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By Ken LeVasseur

Friday, September 15, 2000


Dolphins head to
new prison camp

THE recent proposed Oahu-to-Maui move of the Dolphin Institute, previously the Kewalo Basin Marine Mammal Laboratory, has brought a new focus on dolphin captivity. Maui never has had captive dolphins and prides itself on having only free dolphins and whales in its waters.

What could possibly motivate the people of Maui to justify the suffering that captive dolphins go through? This suffering and death is well documented:

Bullet Forty-seven percent of those specially selected young, healthy dolphins that survive their violent capture die within 90 days.

Bullet Wild dolphins have life spans comparable to aboriginal humans (30-45 years). Yet modern veterinary medicine and "high-tech" human medical practices (that have lengthened human life to 70-75 years) have not helped captive dolphins match the life spans of wild dolphins.

Bullet In many artificial dolphin habitats, the water is full of chemicals as well as bacteria from feces, etc., causing many health problems in captive dolphins including viruses, damaged eyes and even blindness.

Bullet When a baby dolphin is born in captivity, the news is usually kept secret until the calf shows signs of survival. Although dolphins do breed in captivity, the birth rate is not nearly as successful as the one in the wild because of high infant mortality rates.

Bullet Most wild dolphins can swim 40-100 miles per day, but in pools they go around in circles. Eight-foot long dolphins are lawfully confined in 24-by-24-foot tanks, only six feet deep. Moving to the Maui facility will be like moving from OCCC to the Halawa Correctional Facility.

Bullet Many marine parks subject their captive dolphins to hunger so they will perform for their food. Jumping through hoops, tailwalking and playing ball are trained behaviors that do not occur in the wild. Dolphins that go on strike have been subjected to reduced rations and sensory deprivation.

Bullet Captive dolphins that abuse themselves (i.e. banging their heads against the walls) are creating stimuli that their environment cannot supply. The psychology of captive dolphins is similar to abused family members unable or unwilling to escape or seek help.

Bullet Dolphins in captivity tend to develop stereotypical behaviors, like swimming in a repetitive circle pattern and in silence, because of boredom and confinement. This is equivalent to the swaying and pacing of primates, lions, tigers and bears confined in small cages.

These captivity issues are important when considering the Dolphin Institute's move to Maui because they show the suffering of captive dolphins and how the policy levels of the federal government ignore captivity problems in order to support those -- including the institute -- who exploit captive dolphins.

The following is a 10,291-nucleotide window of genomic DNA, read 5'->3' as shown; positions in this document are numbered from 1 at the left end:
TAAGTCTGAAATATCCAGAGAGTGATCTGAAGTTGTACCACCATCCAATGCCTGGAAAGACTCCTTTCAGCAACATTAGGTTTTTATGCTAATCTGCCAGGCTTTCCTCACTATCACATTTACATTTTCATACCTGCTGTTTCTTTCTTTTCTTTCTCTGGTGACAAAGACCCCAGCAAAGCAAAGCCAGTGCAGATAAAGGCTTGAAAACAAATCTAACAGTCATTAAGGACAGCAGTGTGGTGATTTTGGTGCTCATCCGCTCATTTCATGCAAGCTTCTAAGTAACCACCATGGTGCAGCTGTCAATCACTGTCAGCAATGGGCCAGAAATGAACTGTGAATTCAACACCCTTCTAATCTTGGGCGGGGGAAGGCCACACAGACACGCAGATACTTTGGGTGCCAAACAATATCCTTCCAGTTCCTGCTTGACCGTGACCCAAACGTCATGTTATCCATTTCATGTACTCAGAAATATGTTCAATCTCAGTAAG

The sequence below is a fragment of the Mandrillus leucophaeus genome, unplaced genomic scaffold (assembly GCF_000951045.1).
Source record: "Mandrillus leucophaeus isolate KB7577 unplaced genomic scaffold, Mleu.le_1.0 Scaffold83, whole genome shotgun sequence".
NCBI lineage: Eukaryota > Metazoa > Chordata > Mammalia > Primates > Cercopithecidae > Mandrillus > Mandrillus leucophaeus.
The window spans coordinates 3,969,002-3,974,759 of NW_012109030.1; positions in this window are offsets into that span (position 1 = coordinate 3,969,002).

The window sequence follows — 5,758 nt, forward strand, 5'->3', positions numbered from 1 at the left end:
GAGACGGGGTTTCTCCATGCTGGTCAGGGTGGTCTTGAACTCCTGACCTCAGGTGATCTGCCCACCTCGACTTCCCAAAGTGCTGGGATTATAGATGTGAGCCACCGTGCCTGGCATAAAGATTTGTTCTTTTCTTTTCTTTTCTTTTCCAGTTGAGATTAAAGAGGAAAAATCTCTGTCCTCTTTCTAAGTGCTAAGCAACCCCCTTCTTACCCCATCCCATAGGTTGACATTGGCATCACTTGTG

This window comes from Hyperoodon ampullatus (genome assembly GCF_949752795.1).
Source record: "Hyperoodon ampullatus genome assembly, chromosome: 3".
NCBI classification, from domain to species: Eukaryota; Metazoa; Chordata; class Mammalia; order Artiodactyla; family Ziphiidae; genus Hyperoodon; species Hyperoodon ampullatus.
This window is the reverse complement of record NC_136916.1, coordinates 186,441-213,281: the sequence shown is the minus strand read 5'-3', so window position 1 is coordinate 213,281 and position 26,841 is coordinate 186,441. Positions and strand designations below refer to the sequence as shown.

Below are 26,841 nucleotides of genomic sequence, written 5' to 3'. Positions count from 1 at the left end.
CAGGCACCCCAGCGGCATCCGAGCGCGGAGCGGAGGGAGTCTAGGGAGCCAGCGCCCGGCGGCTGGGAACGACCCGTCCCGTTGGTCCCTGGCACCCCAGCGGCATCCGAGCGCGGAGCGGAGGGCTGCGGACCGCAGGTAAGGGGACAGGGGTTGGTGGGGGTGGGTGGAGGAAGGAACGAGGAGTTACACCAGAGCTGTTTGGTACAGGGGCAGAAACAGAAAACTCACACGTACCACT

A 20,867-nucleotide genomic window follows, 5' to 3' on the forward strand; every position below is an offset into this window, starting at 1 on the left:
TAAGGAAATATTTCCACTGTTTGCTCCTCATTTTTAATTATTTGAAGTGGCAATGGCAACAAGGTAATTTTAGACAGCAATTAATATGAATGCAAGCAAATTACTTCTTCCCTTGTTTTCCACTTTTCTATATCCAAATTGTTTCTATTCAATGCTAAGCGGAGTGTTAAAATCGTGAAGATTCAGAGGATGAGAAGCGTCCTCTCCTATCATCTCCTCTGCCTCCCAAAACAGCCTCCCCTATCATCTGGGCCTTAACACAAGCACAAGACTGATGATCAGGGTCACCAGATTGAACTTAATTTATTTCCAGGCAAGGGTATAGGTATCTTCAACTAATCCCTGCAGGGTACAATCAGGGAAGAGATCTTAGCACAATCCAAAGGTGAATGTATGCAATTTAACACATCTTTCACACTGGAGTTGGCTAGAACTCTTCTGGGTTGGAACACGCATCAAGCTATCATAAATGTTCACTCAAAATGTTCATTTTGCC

The Dolphin Institute has broadcast that it wants to perform two-way communication with the dolphins at the Maui facility in order to justify the move. Considering that Kewalo Basin laboratory has published papers adamantly opposed to doing two-way communication with dolphins, this is an interesting development.

The last time the laboratory pushed two-way communication with dolphins was in 1976, after it lost its National Science Foundation funding due to a blunder at the highest level. Problems resulting from this lack of funding led directly to the deterioration of the Kewalo dolphin facility to unacceptable levels and, eventually, the release of the lab dolphins by all of the lab residents and other students and teachers in 1977.

Two-way communication with dolphins is very popular and of great use when trying to overcome obstacles like loss of National Science Foundation funding or moving dolphins where people do not want them to be moved.

However, pioneer researcher Dwight "Wayne" Batteau already established two-way communication with dolphins in 1967 for the U.S. Navy. The Navy classified its dolphin program when Batteau mysteriously washed up dead on the beach in Waimanalo and then "sanitized" all evidence of his program except the papers.

TODAY, old nuclear submarines are modified and new submarines are built around talking dolphins and their S.E.A.L. teams.

When the Kewalo Basin laboratory began replicating Batteau's work in the mid-1980s, the Navy stepped in and began funding research at the University of Hawaii lab, which almost immediately stopped all work on two-way communication with the dolphins.

This change of direction did not escape others. Cutting-edge animal language researchers like Sue Savage-Rumbaugh and David Premack criticized this change in direction.

But, the Kewalo Basin laboratory -- not the Dolphin Institute -- held firm until now. Is this a real change in direction or a hollow ploy to get the move approved?

It is important to remember that the Dolphin Institute is a lab run by psychologists. In such an environment would captive dolphins ever be allowed to ask for their freedom to go home?


Ken LeVasseur, who has a degree in species communication from the University of Hawaii, has been studying dolphins for more than 25 years. He was one of two men convicted of first-degree theft for releasing two dolphins from the Kewalo Basin laboratory in May 1977. He was sentenced to six months in jail and probation. The jail sentence was subsequently suspended. Instead he was required to perform 400 hours of community service.




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